In response to The Daily Post’s writing prompt: “Express Yourself!.”
There’s a joke in our household.
Let me explain: I practically never go clothes shopping. Most of my wardrobe is hand-me-downs, with the occasional thrift store purchases. But the times when I do hit a Discovery Shop or Goodwill, this is a common conversation…
I hold up a piece of clothing, for my companion to appraise.
COMPANION: Would you ever wear that?
Doubtful look from companion.
NATALIE: I mean, you know, for a costume.
Even more doubtful look from companion.
NATALIE: But this would be so great for a costume!
To be fair, I think the reason my companion is doubtful is that the piece I choose is rarely something glamorous. It’s usually a little quirky, awkward, interesting. “Who would every wear this?” And that sparks ideas…
The introverted accountant trying an open mic for the first time. An Italian poetry teacher. A Cockney washerwoman. A proud spinster who secretly hopes to be loved, though perhaps she doesn’t even acknowledge this to herself.
And so a little piece suggests a person, which suggests a world, and then I play.
Because people fascinate me. I have trouble with small talk because I’m always wondering deeper questions about people’s lives… what drives you right now? What is your biggest fear? Your biggest joy? What you hope for more than all else?
One of my favorite parts in the rehearsal process is when we finally get to wear our character’s costumes and shoes for the first time. Because then you are literally “in their shoes.” Do the clothes constrict, do they flow? How does this go with the character? And the shoes? Heels, flats? Big steps, small fluttery ones? Feminine, practical, athletic?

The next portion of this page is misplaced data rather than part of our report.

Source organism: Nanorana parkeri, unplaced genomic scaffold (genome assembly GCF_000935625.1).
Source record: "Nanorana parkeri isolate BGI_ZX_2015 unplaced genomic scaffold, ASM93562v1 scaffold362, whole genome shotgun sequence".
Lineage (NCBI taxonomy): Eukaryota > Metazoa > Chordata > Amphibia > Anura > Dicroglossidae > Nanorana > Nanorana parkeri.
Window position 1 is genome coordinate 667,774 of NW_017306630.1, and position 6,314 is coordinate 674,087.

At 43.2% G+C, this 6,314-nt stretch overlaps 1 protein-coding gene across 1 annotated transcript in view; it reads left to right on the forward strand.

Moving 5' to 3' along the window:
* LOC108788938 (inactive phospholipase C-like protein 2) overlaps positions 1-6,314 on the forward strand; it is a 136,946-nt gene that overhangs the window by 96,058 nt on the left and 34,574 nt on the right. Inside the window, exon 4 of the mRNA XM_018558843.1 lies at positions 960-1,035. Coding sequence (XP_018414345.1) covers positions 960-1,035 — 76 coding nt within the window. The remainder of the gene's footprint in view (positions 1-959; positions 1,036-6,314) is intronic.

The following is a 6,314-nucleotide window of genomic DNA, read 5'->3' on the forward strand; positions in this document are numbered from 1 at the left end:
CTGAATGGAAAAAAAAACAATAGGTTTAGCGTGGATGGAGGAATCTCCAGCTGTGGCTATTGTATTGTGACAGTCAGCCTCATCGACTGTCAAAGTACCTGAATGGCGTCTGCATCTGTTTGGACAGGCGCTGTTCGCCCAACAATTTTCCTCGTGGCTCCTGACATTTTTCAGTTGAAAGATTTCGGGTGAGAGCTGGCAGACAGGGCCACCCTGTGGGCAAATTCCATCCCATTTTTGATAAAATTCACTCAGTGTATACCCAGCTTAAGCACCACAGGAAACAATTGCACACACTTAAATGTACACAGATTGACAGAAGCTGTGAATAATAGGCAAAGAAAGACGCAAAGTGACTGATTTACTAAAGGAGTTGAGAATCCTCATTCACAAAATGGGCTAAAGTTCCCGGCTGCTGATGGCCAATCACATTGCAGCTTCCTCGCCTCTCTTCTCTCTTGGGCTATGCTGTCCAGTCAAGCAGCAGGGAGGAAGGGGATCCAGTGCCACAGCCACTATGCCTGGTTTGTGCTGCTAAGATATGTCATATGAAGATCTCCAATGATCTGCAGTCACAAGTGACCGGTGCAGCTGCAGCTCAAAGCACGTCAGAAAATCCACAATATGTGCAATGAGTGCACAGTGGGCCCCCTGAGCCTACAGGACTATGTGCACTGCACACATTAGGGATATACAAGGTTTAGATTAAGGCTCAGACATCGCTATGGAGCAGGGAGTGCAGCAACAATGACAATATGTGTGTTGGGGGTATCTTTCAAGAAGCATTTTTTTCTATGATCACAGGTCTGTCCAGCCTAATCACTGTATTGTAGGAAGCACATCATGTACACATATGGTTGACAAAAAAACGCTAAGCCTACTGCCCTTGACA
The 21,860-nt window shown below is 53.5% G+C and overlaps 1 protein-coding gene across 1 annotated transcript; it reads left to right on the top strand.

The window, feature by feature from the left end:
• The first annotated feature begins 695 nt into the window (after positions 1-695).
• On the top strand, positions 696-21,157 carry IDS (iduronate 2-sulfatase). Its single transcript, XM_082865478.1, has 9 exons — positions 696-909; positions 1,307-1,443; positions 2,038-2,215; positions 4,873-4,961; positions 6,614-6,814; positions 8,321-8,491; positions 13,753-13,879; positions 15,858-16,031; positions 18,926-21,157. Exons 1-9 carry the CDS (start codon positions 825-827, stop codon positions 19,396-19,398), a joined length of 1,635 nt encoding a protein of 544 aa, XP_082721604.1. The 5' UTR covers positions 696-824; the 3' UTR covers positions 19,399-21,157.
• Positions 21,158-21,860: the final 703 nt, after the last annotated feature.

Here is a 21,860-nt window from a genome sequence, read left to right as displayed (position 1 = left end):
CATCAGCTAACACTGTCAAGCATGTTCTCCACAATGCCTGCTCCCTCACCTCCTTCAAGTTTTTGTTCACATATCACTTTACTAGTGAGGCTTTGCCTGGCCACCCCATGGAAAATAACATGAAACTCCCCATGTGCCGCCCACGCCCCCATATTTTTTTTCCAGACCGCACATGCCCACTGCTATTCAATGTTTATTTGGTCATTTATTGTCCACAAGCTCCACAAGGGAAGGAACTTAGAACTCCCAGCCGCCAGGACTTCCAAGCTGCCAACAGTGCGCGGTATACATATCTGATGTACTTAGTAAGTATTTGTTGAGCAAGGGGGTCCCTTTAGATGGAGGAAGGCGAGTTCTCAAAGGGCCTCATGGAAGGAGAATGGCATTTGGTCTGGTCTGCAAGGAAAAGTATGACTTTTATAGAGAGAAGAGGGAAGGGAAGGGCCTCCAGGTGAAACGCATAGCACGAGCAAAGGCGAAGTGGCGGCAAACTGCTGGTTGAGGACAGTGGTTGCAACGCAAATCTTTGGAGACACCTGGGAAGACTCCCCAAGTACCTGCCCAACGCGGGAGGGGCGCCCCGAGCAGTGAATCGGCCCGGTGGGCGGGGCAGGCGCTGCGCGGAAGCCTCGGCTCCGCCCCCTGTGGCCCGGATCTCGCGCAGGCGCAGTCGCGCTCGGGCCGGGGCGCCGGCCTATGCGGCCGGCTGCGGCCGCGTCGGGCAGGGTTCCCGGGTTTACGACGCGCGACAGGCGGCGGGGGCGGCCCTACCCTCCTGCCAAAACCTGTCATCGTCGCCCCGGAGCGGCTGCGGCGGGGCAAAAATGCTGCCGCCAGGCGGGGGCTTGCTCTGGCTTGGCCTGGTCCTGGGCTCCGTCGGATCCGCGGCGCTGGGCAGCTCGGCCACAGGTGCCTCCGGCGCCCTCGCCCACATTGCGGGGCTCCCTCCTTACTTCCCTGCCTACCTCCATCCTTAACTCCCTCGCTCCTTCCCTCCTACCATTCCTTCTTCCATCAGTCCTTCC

A couple years ago, I performed in a show called I LOVE YOU, YOU’RE PERFECT, NOW CHANGE.
All four of us played about 10 characters each, exploring romantic relationships in all their stages and ages. We ran five months, but I never tired of the show. It was a non-stop show, you jumped in and you were going for two hours, with hurried costume changes, peeling off sweaty clothes after only minutes of wearing them, throwing on new ones and leaping back out for the next scene.
It was fantastic. Not only were there new things to discover every night in the performance, but the audience was always different. They responded differently to things, laughs came in new places, sometimes guffaws. We got to know them a little bit, they got to know us a little bit. They’d come up to us afterwards, “Oh, we loved that part where you… that’s exactly what my husband/wife…”
Because somewhere we’d shared something. We’d connected. I might not know their name or career, but I know what touched their heart, what struck their funny bone. We have been intimate, we’ve had an exchange. We’ve affected each other. And maybe even discovered a little more about what it means to be human.
I love that.
So next time you see that odd piece at a thrift store… 😉